1996
Publication:
Fannie Mae Foundation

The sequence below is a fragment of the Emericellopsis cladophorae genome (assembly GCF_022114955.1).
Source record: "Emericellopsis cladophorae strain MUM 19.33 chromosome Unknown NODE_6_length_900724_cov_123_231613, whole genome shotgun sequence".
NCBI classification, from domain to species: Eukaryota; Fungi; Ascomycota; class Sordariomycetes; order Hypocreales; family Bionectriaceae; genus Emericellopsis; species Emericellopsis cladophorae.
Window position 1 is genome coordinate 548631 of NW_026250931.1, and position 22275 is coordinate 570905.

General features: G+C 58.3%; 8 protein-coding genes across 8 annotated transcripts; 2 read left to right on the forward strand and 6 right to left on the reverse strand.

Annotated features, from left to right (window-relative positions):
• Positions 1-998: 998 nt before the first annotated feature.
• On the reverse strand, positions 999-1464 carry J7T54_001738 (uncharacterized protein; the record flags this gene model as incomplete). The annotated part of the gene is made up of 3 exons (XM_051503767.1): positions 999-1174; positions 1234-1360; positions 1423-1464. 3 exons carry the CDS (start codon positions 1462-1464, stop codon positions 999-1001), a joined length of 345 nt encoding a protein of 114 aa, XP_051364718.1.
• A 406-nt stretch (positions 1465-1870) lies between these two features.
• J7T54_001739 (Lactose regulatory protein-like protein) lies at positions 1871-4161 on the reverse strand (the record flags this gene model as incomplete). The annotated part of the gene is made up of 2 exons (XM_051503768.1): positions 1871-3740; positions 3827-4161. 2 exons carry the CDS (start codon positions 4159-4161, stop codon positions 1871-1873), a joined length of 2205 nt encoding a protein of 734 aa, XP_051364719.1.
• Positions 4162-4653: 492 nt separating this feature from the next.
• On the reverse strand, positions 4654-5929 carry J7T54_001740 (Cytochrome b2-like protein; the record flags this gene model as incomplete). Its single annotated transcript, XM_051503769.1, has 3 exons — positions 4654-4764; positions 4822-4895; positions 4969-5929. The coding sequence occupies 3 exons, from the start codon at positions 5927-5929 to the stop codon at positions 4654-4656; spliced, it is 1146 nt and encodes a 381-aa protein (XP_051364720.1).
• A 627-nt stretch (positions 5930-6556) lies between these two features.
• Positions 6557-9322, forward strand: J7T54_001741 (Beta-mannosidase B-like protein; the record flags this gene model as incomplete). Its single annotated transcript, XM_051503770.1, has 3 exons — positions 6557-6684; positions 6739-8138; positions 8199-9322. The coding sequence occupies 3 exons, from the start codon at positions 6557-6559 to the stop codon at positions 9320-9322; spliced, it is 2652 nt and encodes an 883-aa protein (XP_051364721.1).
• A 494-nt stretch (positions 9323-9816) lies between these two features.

In the 1930s, idealistic reformers attempted to create a vast public housing program using modern architectural design. Instead they created a distinctive look that would later stigmatize its occupants. After the passage of the Housing Act of 1949, visionaries attempted to rebuild American cities by placing the poor in high - rise buildings, an experiment that was soon deemed a disaster. Today, some believe that placing the poor in environments inhabited by wealthier groups will help to address the problems of poverty. By focusing on three periods of the low-income housing movement, this article examines how visionary idealism has led to disillusionment with housing programs. In the future, supporters of good low-income housing should present housing programs not as panaceas for deep-rooted social problems, but rather as important elements in social welfare policy. Advocates of housing should fight for programs that will produce as many units of housing as possible.

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